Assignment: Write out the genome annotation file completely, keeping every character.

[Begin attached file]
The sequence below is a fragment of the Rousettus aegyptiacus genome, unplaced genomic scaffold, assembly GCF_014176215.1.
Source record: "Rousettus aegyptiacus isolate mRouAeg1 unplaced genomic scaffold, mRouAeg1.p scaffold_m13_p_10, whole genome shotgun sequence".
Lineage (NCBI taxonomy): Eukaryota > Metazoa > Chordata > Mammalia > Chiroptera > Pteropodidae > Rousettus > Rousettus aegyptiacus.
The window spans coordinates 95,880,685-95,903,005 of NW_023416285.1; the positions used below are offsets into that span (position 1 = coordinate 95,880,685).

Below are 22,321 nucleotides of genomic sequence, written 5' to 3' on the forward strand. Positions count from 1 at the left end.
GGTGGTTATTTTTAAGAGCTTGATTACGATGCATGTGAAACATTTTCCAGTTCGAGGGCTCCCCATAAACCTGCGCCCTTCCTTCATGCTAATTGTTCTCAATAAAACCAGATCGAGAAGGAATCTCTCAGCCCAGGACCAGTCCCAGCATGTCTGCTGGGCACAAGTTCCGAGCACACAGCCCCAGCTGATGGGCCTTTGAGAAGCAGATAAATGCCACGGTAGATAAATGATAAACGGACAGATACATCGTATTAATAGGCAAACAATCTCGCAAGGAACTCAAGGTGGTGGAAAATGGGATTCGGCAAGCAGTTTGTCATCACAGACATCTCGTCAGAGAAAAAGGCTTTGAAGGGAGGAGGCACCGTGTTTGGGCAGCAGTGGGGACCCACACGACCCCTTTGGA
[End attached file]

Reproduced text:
The sequence below is a fragment of the Rousettus aegyptiacus genome, unplaced genomic scaffold, assembly GCF_014176215.1.
Source record: "Rousettus aegyptiacus isolate mRouAeg1 unplaced genomic scaffold, mRouAeg1.p scaffold_m13_p_10, whole genome shotgun sequence".
Lineage (NCBI taxonomy): Eukaryota > Metazoa > Chordata > Mammalia > Chiroptera > Pteropodidae > Rousettus > Rousettus aegyptiacus.
The window spans coordinates 95,880,685-95,903,005 of NW_023416285.1; the positions used below are offsets into that span (position 1 = coordinate 95,880,685).

Below are 22,321 nucleotides of genomic sequence, written 5' to 3' on the forward strand. Positions count from 1 at the left end.
GGTGGTTATTTTTAAGAGCTTGATTACGATGCATGTGAAACATTTTCCAGTTCGAGGGCTCCCCATAAACCTGCGCCCTTCCTTCATGCTAATTGTTCTCAATAAAACCAGATCGAGAAGGAATCTCTCAGCCCAGGACCAGTCCCAGCATGTCTGCTGGGCACAAGTTCCGAGCACACAGCCCCAGCTGATGGGCCTTTGAGAAGCAGATAAATGCCACGGTAGATAAATGATAAACGGACAGATACATCGTATTAATAGGCAAACAATCTCGCAAGGAACTCAAGGTGGTGGAAAATGGGATTCGGCAAGCAGTTTGTCATCACAGACATCTCGTCAGAGAAAAAGGCTTTGAAGGGAGGAGGCACCGTGTTTGGGCAGCAGTGGGGACCCACACGACCCCTTTGGA